COMPETITION: COMMISSION DROPS CASE AGAINST CANADIAN MOLYBDENUM PRODUCER
The European Commission decided on July 9 to drop its Article 86 case for alleged abuse of dominant market position against Nordion, a Canadian company that produces and sells Molybdenum 99 (Mo-99), a base product for radiopharmaceuticals used in nuclear medicine. The Commission's move was triggered by Nordion's announcement that it would renounce the exclusivity clauses contained in its sales contracts with European customers which the EU executive had felt was hindering competition in the radiopharmaceuticals sector. "This opening up of the market will have an immediate positive effect insofar as European purchasers will henceforth be completely free to purchase Mo-99 from any other supplier", the Commission said when announcing its decision to drop the case.
In 1996, the Commission had received a complaint by a Belgian company, IRE (Institut National des Radio l ments), Nordion's main competitor, which was directed in particular against the conclusion of exclusive and long-term supply agreements for Mo-99 between Nordion and its principal world-wide customers. This complaint triggered an Article 86 procedure in February 1997 and the Commission then sent a formal statement of objections to the Canadian producer for abuse of a dominant position concerning the conclusion of the exclusive contracts, by preventing the only European competitor, IRE, from developing, with the risk of squeezing the Belgian company out of the market in the long term and, moreover, by making the entry of potential new competitors impossible. In response to the Commission's objections, Nordion decided not to implement exclusive rights in contracts with its European customers and IRE withdrew its complaint.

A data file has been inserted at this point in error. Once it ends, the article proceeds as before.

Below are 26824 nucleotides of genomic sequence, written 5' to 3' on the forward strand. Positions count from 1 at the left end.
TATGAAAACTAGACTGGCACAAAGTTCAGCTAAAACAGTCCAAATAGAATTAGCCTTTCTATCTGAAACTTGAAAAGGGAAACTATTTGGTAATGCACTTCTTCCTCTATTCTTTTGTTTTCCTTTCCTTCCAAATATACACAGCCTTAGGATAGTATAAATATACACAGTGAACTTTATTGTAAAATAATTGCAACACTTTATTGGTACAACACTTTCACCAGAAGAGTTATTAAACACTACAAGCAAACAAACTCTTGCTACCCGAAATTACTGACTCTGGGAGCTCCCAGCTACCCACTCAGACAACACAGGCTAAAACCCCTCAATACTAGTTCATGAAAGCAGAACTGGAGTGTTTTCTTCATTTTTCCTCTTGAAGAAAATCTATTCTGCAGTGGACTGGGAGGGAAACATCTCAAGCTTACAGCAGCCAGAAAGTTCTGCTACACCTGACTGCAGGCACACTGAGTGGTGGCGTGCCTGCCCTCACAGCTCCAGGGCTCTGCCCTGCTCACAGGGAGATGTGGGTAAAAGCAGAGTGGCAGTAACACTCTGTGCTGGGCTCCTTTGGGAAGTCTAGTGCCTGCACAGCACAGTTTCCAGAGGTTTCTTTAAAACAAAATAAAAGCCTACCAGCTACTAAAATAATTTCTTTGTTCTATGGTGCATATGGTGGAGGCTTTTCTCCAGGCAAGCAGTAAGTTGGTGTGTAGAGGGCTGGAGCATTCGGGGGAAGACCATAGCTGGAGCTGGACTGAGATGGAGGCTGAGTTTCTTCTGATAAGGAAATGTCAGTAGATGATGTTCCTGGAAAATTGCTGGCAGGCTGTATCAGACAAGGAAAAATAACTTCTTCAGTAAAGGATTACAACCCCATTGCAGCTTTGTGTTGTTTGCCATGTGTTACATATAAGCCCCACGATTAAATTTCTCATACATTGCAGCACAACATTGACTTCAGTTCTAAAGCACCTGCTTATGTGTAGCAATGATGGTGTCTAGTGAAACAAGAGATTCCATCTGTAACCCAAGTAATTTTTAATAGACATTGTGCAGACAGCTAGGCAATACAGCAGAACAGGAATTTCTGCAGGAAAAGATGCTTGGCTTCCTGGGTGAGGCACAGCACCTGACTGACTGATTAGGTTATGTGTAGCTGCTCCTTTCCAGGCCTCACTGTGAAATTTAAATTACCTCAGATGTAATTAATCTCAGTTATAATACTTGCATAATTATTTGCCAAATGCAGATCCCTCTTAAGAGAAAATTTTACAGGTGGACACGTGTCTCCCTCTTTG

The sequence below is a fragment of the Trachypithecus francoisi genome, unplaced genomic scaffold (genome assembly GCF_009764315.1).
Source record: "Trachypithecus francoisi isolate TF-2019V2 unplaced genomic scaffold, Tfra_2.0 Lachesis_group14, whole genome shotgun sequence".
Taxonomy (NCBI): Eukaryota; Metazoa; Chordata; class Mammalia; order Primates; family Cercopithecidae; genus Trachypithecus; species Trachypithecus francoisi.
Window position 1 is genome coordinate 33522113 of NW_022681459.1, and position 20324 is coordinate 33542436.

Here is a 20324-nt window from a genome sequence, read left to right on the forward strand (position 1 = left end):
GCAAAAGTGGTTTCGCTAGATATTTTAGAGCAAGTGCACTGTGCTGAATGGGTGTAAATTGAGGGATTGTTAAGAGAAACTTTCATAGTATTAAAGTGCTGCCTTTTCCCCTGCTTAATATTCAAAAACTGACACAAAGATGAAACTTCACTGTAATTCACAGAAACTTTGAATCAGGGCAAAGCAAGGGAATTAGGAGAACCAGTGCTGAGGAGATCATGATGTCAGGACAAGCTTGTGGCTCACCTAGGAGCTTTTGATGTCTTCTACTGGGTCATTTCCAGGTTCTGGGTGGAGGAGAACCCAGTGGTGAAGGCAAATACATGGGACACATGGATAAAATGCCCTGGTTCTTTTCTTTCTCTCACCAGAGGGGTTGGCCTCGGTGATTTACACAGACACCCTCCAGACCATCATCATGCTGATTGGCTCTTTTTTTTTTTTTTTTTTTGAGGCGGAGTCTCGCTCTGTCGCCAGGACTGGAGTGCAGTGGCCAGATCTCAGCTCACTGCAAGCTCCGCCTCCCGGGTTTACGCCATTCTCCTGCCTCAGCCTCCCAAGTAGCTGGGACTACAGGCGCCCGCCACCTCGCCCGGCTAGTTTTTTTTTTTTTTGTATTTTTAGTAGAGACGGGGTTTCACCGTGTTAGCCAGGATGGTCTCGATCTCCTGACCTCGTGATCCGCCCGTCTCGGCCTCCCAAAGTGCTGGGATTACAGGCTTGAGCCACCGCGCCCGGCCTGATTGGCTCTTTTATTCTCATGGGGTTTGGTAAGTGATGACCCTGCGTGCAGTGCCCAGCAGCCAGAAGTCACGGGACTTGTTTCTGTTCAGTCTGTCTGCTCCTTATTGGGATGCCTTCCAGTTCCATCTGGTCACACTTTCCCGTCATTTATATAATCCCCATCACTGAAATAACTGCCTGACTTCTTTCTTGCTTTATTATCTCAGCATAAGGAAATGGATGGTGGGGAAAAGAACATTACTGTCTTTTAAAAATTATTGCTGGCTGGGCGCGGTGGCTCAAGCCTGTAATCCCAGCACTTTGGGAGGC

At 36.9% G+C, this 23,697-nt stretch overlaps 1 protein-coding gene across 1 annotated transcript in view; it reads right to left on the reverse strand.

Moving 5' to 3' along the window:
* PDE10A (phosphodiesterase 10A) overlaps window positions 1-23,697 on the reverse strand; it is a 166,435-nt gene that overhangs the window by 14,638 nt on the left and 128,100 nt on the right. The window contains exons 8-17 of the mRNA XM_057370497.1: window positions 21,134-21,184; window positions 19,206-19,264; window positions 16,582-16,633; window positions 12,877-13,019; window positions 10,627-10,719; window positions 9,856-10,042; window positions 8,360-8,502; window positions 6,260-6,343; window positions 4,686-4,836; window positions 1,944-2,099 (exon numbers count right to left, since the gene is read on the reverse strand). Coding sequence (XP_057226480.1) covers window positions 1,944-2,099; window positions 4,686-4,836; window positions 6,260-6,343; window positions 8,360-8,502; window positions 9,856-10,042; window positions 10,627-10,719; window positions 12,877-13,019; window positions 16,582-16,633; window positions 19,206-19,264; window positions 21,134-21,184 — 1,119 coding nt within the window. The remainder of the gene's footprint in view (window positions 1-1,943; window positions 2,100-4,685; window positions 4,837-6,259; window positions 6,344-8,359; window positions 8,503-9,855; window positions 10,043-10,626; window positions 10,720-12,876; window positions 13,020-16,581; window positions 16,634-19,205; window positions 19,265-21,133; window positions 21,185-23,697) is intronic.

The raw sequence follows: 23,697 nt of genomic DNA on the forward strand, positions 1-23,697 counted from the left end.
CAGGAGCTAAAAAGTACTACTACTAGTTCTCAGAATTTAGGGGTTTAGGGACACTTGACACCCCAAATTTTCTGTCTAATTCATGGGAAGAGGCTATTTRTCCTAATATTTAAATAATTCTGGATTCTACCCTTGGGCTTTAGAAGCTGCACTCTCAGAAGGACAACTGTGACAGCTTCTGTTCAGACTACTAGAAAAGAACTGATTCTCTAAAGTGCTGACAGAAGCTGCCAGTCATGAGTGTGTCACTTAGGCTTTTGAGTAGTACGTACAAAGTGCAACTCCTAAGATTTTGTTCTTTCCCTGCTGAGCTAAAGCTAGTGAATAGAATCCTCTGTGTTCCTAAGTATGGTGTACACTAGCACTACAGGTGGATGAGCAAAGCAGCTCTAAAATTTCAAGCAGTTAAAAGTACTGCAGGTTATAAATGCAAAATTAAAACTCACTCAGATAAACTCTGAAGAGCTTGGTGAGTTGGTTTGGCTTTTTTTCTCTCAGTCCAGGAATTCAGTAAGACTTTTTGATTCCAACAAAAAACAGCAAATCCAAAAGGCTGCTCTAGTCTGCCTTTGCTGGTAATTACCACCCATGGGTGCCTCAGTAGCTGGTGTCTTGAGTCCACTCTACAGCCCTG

However, the Commission said it would be watching closely to see that Nordion sticks to its promise to end exclusive rights and that there is no further distortion of competition in this particular sector, which is of the highest importance for public health (the Mo-99 a radio-isotope used mainly for early detection and diagnosis of cancer, cardiovascular problems and AIDS).
In addition, the Commission said it had learnt of the inquiry carried out in Japan by the Japanese Fair Trade Commission, which led to a JFTC Recommendation on June 24 to end exclusivity clauses tying Nordion's Japanese customers. The EU executive also said it was prepared to inform the competition authorities in the United States of this matter, as well as of its concerns regarding the existence of exclusivity clauses in Nordion contracts with its American customers.
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|Date:||Jul 15, 1998|
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